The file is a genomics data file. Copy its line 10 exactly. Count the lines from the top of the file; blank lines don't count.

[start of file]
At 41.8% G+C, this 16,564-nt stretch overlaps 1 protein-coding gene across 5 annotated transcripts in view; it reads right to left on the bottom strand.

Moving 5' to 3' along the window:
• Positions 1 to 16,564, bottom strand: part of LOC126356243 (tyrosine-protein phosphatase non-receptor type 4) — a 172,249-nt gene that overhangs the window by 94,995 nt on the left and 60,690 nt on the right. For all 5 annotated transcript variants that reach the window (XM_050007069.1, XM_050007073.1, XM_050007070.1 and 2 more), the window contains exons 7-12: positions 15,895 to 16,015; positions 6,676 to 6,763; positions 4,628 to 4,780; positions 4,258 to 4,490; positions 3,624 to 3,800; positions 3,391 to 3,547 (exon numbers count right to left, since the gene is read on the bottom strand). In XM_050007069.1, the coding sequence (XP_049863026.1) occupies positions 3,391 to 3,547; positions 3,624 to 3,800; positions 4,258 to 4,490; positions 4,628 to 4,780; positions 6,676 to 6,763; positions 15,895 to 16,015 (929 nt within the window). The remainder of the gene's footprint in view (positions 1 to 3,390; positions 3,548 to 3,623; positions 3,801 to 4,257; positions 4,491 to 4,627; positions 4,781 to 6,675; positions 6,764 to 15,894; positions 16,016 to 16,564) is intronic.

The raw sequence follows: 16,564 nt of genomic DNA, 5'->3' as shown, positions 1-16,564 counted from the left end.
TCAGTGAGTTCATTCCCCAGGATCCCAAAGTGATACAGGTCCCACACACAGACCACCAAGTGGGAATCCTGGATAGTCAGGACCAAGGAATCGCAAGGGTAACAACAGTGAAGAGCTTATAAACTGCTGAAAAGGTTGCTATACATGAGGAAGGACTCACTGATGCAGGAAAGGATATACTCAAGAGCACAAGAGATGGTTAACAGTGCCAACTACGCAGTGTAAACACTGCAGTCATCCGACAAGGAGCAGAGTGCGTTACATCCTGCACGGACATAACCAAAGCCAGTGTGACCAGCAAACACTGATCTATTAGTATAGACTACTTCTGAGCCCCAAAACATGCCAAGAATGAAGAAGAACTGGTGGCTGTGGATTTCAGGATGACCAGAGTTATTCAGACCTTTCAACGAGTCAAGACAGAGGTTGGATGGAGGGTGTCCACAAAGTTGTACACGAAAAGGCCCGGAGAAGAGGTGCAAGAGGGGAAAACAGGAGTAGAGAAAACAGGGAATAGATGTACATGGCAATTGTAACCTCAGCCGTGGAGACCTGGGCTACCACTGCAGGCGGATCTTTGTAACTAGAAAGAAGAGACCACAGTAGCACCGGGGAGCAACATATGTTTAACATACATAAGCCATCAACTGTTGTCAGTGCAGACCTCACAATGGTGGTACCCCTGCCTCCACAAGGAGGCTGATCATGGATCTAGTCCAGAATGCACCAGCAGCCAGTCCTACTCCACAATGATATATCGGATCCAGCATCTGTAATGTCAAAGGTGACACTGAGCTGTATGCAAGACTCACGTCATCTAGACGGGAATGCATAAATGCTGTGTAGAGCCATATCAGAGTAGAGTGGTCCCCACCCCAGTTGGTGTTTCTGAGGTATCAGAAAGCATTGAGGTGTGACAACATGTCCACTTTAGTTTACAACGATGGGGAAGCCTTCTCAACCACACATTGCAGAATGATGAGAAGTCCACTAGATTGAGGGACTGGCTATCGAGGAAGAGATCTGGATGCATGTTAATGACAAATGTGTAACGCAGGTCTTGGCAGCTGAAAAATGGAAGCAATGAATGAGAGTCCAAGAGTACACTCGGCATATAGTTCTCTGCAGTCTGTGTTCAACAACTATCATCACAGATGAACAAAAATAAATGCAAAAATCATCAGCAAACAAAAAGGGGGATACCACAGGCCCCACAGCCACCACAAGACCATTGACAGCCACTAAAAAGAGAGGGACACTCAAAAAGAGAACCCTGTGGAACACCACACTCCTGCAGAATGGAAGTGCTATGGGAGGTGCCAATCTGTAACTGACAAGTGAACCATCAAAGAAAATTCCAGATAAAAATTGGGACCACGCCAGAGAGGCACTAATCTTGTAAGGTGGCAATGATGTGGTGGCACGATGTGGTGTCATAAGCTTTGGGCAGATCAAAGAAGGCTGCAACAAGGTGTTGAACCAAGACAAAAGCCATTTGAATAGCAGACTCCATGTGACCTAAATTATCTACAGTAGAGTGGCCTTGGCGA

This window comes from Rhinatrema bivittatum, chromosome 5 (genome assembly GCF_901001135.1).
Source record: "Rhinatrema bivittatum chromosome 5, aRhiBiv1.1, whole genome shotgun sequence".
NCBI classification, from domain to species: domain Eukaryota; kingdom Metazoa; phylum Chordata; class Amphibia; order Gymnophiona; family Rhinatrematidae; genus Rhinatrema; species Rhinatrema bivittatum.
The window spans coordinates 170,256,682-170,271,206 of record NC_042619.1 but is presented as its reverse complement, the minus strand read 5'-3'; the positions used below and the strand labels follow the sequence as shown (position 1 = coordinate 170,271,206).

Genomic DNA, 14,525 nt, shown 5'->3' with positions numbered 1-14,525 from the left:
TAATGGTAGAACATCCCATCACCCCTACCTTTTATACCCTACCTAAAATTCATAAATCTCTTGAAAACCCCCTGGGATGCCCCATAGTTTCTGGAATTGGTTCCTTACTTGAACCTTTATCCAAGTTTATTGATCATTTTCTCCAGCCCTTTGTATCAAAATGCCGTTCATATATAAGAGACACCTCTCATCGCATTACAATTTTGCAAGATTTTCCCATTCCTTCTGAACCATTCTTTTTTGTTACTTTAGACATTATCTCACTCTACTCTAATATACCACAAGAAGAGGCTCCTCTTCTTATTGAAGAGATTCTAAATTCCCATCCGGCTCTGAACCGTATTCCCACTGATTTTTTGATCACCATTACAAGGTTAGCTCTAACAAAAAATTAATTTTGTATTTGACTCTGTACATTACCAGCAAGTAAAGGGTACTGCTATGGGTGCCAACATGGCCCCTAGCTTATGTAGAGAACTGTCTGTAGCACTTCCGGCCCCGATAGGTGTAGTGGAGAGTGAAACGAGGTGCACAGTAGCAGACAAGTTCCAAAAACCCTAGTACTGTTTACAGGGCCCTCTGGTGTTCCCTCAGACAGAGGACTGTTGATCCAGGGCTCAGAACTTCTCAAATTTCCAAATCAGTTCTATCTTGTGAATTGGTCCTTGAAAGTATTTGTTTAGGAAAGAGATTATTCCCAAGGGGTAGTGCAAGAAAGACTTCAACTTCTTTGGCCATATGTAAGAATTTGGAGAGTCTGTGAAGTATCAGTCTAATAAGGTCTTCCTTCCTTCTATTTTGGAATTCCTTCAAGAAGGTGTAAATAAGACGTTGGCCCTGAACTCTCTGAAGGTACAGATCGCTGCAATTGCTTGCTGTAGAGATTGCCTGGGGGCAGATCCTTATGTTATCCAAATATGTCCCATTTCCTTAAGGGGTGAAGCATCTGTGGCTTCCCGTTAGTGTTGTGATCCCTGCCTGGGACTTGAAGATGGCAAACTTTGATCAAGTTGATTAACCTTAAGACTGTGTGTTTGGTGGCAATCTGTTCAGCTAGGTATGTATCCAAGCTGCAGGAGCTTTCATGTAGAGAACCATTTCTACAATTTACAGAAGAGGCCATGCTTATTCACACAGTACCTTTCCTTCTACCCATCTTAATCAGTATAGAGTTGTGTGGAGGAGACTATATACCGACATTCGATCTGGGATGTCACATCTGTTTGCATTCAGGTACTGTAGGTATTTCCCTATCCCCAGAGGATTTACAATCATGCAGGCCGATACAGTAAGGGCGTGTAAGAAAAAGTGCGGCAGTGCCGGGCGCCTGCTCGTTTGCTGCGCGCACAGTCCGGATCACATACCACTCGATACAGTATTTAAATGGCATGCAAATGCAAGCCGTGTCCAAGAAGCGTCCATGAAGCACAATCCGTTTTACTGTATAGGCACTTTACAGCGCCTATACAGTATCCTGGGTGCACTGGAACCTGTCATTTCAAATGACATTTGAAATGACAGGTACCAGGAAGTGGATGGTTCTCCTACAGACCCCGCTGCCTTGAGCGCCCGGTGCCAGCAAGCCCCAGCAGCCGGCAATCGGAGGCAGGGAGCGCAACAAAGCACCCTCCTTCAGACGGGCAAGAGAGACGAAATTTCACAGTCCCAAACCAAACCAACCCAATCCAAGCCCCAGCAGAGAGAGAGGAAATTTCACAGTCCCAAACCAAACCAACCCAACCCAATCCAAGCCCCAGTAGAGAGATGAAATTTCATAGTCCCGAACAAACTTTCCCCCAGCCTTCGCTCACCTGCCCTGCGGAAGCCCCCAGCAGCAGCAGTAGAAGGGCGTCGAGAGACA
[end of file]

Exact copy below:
Genomic DNA, 14,525 nt, shown 5'->3' with positions numbered 1-14,525 from the left: